Recently declassified SADF records reveal new details about how this relationship worked. They confirm that the CIA had a local representative in South Africa who went by the codename, Citric. In a 1983 memo, Citric (who is believed to be CIA agent J. Kelly) informed the South Africans that two agents from the CIA’s psychological warfare unit were interested in visiting South Africa. According to Citric the agents would be a useful resource for the SADF forces in Angola because they were “highly skilled, intelligent and specialists on Cuba”. These agents, the CIA believed, could help the South Africans combat the Cubans through the use of psychological warfare. This was just one way in which CIA resources were directly used in South Africa’s border wars.
The CIA shared its personnel and skills with the SADF, but also its information. Citric was again the liaison for nine pieces of intelligence-related material that were handed over to the SADF in March 1983. The list included intel on a diverse range of international matters, including the Soviet Union’s relationship with Libya and Syria, violence in the West Bank and relations between Afghanistan and Pakistan. Amid these reports was key strategic information about the location of Angola’s surface-to-air missile bases. This kind of intelligence was crucial to the SADF-backed Unita rebels in Angola.
Given the closeness of the relationship between the CIA and South African military, it is difficult to come to any conclusion but that the CIA had full knowledge of the ISC illicit shipments to Pretoria. Were they aware that this US technology was being passed on to China? Perhaps this was an acceptable cost in their broader geopolitical game.
The extensive collaboration between the CIA and the apartheid regime highlights the rampant illegality within the US intelligence services. For decades, this culture shaped American foreign policy and crept into many international conflicts. It thrived under Reagan’s brand of extreme supply-side capitalism where everything had a price, and has arguably culminated in entrenching inequality and undermining democracies worldwide.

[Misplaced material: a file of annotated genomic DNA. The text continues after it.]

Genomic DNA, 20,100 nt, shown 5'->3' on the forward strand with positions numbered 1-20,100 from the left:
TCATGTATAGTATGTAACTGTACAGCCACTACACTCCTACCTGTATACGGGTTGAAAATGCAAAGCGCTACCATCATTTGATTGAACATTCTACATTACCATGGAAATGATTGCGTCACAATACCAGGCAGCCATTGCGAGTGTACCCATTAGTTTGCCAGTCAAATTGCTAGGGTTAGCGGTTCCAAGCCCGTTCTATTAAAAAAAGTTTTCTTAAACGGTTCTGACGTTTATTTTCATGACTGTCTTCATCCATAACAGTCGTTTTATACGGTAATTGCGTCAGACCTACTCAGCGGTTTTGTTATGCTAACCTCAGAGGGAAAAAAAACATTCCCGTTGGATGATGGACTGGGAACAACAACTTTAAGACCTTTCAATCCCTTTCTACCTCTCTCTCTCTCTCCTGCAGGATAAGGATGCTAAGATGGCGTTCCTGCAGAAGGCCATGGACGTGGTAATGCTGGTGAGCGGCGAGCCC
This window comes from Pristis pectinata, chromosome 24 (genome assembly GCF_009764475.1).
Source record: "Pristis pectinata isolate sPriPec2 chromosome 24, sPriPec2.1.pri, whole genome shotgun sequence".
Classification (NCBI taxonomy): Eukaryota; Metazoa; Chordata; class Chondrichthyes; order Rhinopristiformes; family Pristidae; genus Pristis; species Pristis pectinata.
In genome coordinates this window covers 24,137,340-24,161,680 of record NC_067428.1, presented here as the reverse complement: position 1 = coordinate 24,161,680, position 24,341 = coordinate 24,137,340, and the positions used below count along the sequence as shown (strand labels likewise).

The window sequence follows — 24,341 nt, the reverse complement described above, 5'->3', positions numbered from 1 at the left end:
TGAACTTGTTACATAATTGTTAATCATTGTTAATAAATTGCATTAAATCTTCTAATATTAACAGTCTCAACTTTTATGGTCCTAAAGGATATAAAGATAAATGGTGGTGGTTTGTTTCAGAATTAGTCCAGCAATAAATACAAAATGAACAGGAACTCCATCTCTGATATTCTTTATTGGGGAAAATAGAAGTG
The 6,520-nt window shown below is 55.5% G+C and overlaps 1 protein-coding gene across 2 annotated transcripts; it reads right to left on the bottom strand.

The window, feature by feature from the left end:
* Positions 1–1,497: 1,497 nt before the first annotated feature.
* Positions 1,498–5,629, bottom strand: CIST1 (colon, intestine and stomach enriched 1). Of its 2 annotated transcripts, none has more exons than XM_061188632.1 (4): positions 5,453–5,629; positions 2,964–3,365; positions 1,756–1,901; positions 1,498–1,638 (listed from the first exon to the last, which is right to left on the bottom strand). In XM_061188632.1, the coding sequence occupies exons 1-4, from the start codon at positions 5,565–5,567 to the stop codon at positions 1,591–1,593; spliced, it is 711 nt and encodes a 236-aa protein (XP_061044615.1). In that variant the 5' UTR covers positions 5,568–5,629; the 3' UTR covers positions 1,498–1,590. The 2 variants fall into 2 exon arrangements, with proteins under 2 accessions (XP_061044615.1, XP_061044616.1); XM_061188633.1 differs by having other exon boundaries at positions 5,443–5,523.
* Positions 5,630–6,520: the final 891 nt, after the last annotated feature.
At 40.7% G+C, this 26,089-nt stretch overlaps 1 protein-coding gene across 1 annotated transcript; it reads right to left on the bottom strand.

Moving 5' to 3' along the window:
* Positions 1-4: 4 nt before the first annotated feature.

One of those international interests was South Africa, whose apartheid regime thrived through its conservative US connections. The 30-year continuity of this globally dominant US brand of political culture where democracy is for sale set the stage for the presidencies of George W. Bush and most recently, Donald Trump.
Trump, with his fingerprints all over clandestine illicit ties to countries such as Russia, has also shown a willingness to draw on deep state networks to deliver him political victories. The resurgence of white nationalist politics in the United States is a reminder of why democratic oversight over the operation of intelligence agencies remains crucial. Populists such as Trump have a flair for political expediency, and the abuse of intelligence agencies’ powers is crucial to covering their tracks and doing their dirty work. Where domestic and international law is broken with ease, human rights are almost inevitably trampled on with impunity. DM
Photo: File photo dated 04 November, 1991 shows US President Ronald Reagan giving a speech at the dedication of the library bearing his name in Simi Valley, California. EPA/J._David_Ake
** Open Secrets is an independent non-profit with a mission to promote private sector accountability for economic crime and related human rights violations in Southern Africa. www.opensecrets.org.za
** Apartheid Guns and Money: A Tale of Profit by Hennie van Vuuren is published by Jacana Media
Read more articles in the DM ‘Declassified: Apartheid Profits’ series